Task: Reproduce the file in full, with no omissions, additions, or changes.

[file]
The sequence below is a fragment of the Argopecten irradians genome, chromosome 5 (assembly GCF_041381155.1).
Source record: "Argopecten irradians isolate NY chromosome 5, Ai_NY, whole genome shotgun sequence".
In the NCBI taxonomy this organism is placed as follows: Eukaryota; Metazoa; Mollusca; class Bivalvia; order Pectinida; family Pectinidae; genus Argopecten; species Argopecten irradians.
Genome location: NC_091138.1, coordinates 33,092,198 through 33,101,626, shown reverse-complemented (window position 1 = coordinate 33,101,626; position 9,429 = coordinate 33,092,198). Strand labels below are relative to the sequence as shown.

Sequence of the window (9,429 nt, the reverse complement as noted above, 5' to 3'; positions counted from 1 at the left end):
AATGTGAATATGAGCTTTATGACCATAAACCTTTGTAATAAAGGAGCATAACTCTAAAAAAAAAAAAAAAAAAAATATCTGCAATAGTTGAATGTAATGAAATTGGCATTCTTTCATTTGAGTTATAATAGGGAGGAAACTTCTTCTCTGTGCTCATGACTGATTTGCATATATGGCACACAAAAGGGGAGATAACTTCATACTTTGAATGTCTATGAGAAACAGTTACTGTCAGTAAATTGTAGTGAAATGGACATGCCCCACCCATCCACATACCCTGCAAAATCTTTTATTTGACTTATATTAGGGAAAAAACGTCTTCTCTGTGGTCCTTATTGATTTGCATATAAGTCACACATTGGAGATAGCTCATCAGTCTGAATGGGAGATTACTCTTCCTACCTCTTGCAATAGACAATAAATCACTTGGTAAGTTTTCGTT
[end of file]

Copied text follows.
The sequence below is a fragment of the Argopecten irradians genome, chromosome 5 (assembly GCF_041381155.1).
Source record: "Argopecten irradians isolate NY chromosome 5, Ai_NY, whole genome shotgun sequence".
In the NCBI taxonomy this organism is placed as follows: Eukaryota; Metazoa; Mollusca; class Bivalvia; order Pectinida; family Pectinidae; genus Argopecten; species Argopecten irradians.
Genome location: NC_091138.1, coordinates 33,092,198 through 33,101,626, shown reverse-complemented (window position 1 = coordinate 33,101,626; position 9,429 = coordinate 33,092,198). Strand labels below are relative to the sequence as shown.

Sequence of the window (9,429 nt, the reverse complement as noted above, 5' to 3'; positions counted from 1 at the left end):
AATGTGAATATGAGCTTTATGACCATAAACCTTTGTAATAAAGGAGCATAACTCTAAAAAAAAAAAAAAAAAAAATATCTGCAATAGTTGAATGTAATGAAATTGGCATTCTTTCATTTGAGTTATAATAGGGAGGAAACTTCTTCTCTGTGCTCATGACTGATTTGCATATATGGCACACAAAAGGGGAGATAACTTCATACTTTGAATGTCTATGAGAAACAGTTACTGTCAGTAAATTGTAGTGAAATGGACATGCCCCACCCATCCACATACCCTGCAAAATCTTTTATTTGACTTATATTAGGGAAAAAACGTCTTCTCTGTGGTCCTTATTGATTTGCATATAAGTCACACATTGGAGATAGCTCATCAGTCTGAATGGGAGATTACTCTTCCTACCTCTTGCAATAGACAATAAATCACTTGGTAAGTTTTCGTT